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Thread: Multiple Russian translations for a single English word?

  1. #1
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    Multiple Russian translations for a single English word?

    Greetings all.

    I feel a little awkward asking this because of the nature of the words but I thought it best to get some clarification.

    I've been reading 'Rainbow Six' and 'The Bear and the Dragon' by Tom Clancy and in both, Russian characters have used the word 'govno', which both Clancy and the Russian part of my dictionary translate as the expletive 'S**t'. However the English part of the same dictionary translates that word as Chyort in Russian.

    While Russian (and English) expletives are not a high priority for me, this has left me somewhat confused, as I try to translate and learn any Russian words I come across by accident. The only possibility that springs to mind is that one is intended as a slang term for bodily waste while the other is intended as an obscene outburst. But that's just supposition on my part.

    Am I right in my 'two context translation' or is there an error in my dictionary and/or novel?

  2. #2
    Почтенный гражданин Demonic_Duck's Avatar
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    Демоническая Утка
    Носитель английского языка, учу русский язык.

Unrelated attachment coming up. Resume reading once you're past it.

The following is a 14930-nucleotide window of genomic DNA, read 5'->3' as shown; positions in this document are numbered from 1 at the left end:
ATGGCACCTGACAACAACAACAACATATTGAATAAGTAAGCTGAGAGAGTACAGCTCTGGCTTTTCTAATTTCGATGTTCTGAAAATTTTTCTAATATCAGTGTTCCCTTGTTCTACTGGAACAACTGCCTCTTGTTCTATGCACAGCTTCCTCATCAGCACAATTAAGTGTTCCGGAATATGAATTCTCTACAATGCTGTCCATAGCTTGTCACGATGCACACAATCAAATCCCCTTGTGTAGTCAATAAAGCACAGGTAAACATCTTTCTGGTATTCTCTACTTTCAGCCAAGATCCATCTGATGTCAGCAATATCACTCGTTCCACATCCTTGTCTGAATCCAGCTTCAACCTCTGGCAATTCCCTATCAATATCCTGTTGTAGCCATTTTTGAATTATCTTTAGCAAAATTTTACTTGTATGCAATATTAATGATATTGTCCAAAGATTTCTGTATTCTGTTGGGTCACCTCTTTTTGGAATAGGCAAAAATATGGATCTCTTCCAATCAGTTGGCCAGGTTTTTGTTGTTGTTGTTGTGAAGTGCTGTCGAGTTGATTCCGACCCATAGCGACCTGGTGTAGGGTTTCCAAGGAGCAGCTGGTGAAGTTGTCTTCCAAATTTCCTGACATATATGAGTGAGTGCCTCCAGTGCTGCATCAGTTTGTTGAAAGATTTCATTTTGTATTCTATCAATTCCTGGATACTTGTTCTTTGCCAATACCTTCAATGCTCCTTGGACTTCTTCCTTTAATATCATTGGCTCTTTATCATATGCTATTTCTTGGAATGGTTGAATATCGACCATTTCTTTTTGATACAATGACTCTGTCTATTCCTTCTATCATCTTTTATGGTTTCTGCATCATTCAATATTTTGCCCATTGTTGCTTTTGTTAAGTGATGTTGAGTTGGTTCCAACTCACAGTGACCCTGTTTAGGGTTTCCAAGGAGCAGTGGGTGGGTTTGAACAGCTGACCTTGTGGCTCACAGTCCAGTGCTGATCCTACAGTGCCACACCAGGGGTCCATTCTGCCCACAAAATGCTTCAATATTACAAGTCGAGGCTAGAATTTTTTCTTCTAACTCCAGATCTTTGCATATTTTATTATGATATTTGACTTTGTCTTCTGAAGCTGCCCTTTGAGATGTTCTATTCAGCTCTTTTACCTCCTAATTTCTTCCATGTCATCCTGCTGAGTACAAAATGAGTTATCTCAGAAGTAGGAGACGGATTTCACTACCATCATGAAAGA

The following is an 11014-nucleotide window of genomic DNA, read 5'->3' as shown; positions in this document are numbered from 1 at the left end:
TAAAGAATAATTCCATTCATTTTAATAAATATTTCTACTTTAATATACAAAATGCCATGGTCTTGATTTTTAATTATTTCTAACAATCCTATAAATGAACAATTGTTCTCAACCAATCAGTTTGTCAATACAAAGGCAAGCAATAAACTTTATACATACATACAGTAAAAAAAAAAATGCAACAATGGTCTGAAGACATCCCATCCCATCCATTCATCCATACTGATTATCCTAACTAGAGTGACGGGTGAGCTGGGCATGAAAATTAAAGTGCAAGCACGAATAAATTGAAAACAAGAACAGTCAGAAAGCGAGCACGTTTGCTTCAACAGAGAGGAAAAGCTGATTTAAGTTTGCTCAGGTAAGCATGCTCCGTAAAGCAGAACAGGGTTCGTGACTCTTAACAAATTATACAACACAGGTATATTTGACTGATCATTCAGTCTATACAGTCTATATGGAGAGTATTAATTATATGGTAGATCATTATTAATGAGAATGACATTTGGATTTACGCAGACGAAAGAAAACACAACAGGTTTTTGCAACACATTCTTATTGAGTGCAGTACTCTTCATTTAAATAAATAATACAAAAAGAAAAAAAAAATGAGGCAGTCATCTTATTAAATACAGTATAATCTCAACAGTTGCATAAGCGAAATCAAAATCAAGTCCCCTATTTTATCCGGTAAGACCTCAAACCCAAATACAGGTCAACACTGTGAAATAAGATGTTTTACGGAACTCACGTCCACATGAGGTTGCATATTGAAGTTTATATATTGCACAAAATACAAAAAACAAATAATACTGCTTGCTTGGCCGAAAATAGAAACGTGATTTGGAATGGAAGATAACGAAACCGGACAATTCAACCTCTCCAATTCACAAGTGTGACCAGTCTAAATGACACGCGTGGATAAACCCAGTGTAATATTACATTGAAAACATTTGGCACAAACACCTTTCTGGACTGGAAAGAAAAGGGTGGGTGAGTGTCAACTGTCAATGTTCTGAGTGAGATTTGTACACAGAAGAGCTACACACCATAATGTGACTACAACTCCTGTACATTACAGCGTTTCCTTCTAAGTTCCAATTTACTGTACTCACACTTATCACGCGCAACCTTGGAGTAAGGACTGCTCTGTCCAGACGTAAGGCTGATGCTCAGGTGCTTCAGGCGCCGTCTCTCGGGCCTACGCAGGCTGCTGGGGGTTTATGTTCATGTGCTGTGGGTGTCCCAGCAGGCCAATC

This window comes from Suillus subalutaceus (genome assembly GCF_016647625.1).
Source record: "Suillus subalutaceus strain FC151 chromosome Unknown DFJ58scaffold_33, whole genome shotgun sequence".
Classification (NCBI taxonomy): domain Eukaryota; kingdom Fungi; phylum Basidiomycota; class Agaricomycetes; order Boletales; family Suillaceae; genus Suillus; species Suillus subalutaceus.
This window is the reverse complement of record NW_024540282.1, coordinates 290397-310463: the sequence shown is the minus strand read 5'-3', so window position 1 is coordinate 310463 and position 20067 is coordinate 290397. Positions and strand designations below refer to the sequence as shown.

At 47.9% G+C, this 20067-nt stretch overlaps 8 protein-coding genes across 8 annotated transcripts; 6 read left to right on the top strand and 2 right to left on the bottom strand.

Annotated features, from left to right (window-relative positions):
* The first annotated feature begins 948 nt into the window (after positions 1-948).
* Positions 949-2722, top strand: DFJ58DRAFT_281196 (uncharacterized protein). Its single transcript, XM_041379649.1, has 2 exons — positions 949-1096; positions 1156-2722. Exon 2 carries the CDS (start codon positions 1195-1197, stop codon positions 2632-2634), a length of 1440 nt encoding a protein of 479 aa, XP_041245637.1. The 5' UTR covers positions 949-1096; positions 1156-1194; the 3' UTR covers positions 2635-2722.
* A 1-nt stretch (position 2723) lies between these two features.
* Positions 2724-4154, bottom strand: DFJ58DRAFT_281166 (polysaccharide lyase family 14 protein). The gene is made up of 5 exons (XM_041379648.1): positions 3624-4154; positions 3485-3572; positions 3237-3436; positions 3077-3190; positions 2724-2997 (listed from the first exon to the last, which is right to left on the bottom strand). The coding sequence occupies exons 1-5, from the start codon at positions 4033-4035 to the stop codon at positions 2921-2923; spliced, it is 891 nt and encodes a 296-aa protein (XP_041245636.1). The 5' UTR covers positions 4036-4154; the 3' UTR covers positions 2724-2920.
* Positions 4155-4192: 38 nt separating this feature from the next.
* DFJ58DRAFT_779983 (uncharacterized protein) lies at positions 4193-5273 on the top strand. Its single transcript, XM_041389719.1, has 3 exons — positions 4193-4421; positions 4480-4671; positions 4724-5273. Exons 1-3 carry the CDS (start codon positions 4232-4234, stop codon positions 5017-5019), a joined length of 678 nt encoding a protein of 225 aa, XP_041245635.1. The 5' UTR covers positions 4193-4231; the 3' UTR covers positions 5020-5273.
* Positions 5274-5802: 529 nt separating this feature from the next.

Пожалуйста, исправьте мои сообщения!

  3. #3
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    Thanks for the quick response and the useful link. Shall have to keep that handy incase I encounter more such words.

    I've no intention of ever using them but doesn't hurt to understand.

  4. #4
    Завсегдатай Throbert McGee's Avatar
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    Arguably, the word говно (govno) should be translated as "crap", rather than "shit" -- i.e., it's rather vulgar, but it's not quite as dirty as the "S-word" is in English. But in any case, as the Russian slang dictionary explains, it's generally used in literal reference to "fecal matter", or metaphorically to say that something is as worthless and disgusting as "the brown stuff". However, it's seldom or never used as an Obscene Interjection, the way we say "Oh, shit!" in English.

    The word чёрт (chyort) literally means "devil," and it's used roughly the way we use "hell" in English. So in contexts where English speakers would say "What the hell?" or "Go to hell!", Russians say Что за чёрт? ("What the devil?") and Иди к чёрту! ("Go to the devil!") One can also just say Чёрт! as an interjection to express surprise, anger, dismay, etc. -- in this context it's functionally similar to "Oh, shit!" (but a lot milder).
    Говорит Бегемот: "Dear citizens of MR -- please correct my Russian mistakes!"

  5. #5
    Почтенный гражданин bitpicker's Avatar
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    Slang isn't the only area where you'll find more than one translation for the same word. In fact, you will hardly find a word in one language which in all situations will always be translated with only one other word in another language, apart from highly specialized technical terms.
    Спасибо за исправления!

    Вам нравится этот форум, и вы изучаете немецкий язык? Вот похожий форум о немецком языке.

  6. #6
    Подающий надежды оратор
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    Russians say Что за чёрт? ("What the devil?") and Иди к чёрту! ("Go to the devil!")
    Though Что за чёрт? is gramatically correct, we usually say Какого чёрта?, which means roughly the same ("What the devil?")

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